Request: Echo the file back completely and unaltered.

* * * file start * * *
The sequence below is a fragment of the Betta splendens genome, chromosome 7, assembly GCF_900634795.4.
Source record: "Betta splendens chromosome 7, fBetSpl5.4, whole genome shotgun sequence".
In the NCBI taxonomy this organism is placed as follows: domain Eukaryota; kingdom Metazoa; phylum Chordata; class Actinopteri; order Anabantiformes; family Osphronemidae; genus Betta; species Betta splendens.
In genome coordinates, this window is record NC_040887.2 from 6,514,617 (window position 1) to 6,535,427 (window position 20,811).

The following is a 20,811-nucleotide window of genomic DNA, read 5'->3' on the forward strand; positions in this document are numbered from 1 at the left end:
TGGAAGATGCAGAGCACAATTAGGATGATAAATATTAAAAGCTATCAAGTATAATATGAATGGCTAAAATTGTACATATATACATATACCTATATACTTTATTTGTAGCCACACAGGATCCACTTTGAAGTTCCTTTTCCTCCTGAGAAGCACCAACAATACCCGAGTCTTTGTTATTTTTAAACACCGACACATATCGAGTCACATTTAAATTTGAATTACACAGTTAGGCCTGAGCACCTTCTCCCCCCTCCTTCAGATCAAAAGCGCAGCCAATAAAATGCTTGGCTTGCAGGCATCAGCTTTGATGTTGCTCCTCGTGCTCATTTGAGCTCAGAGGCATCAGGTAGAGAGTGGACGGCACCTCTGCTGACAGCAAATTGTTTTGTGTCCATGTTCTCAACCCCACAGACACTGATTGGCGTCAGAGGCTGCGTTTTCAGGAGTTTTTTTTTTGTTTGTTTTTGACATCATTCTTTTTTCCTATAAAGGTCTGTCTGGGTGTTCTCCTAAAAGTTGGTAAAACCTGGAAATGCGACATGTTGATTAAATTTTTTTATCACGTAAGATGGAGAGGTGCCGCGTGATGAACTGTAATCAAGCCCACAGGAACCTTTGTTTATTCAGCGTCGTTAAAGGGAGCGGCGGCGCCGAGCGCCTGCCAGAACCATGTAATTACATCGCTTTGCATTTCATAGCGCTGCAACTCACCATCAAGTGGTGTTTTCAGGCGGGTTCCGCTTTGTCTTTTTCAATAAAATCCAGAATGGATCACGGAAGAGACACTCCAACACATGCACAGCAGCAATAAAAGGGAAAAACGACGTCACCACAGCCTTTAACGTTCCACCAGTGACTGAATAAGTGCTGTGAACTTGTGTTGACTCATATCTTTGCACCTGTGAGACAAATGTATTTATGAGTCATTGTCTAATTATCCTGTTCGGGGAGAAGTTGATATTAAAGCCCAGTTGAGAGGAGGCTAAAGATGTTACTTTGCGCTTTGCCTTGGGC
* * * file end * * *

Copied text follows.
The sequence below is a fragment of the Betta splendens genome, chromosome 7, assembly GCF_900634795.4.
Source record: "Betta splendens chromosome 7, fBetSpl5.4, whole genome shotgun sequence".
In the NCBI taxonomy this organism is placed as follows: domain Eukaryota; kingdom Metazoa; phylum Chordata; class Actinopteri; order Anabantiformes; family Osphronemidae; genus Betta; species Betta splendens.
In genome coordinates, this window is record NC_040887.2 from 6,514,617 (window position 1) to 6,535,427 (window position 20,811).

The following is a 20,811-nucleotide window of genomic DNA, read 5'->3' on the forward strand; positions in this document are numbered from 1 at the left end:
TGGAAGATGCAGAGCACAATTAGGATGATAAATATTAAAAGCTATCAAGTATAATATGAATGGCTAAAATTGTACATATATACATATACCTATATACTTTATTTGTAGCCACACAGGATCCACTTTGAAGTTCCTTTTCCTCCTGAGAAGCACCAACAATACCCGAGTCTTTGTTATTTTTAAACACCGACACATATCGAGTCACATTTAAATTTGAATTACACAGTTAGGCCTGAGCACCTTCTCCCCCCTCCTTCAGATCAAAAGCGCAGCCAATAAAATGCTTGGCTTGCAGGCATCAGCTTTGATGTTGCTCCTCGTGCTCATTTGAGCTCAGAGGCATCAGGTAGAGAGTGGACGGCACCTCTGCTGACAGCAAATTGTTTTGTGTCCATGTTCTCAACCCCACAGACACTGATTGGCGTCAGAGGCTGCGTTTTCAGGAGTTTTTTTTTTGTTTGTTTTTGACATCATTCTTTTTTCCTATAAAGGTCTGTCTGGGTGTTCTCCTAAAAGTTGGTAAAACCTGGAAATGCGACATGTTGATTAAATTTTTTTATCACGTAAGATGGAGAGGTGCCGCGTGATGAACTGTAATCAAGCCCACAGGAACCTTTGTTTATTCAGCGTCGTTAAAGGGAGCGGCGGCGCCGAGCGCCTGCCAGAACCATGTAATTACATCGCTTTGCATTTCATAGCGCTGCAACTCACCATCAAGTGGTGTTTTCAGGCGGGTTCCGCTTTGTCTTTTTCAATAAAATCCAGAATGGATCACGGAAGAGACACTCCAACACATGCACAGCAGCAATAAAAGGGAAAAACGACGTCACCACAGCCTTTAACGTTCCACCAGTGACTGAATAAGTGCTGTGAACTTGTGTTGACTCATATCTTTGCACCTGTGAGACAAATGTATTTATGAGTCATTGTCTAATTATCCTGTTCGGGGAGAAGTTGATATTAAAGCCCAGTTGAGAGGAGGCTAAAGATGTTACTTTGCGCTTTGCCTTGGGC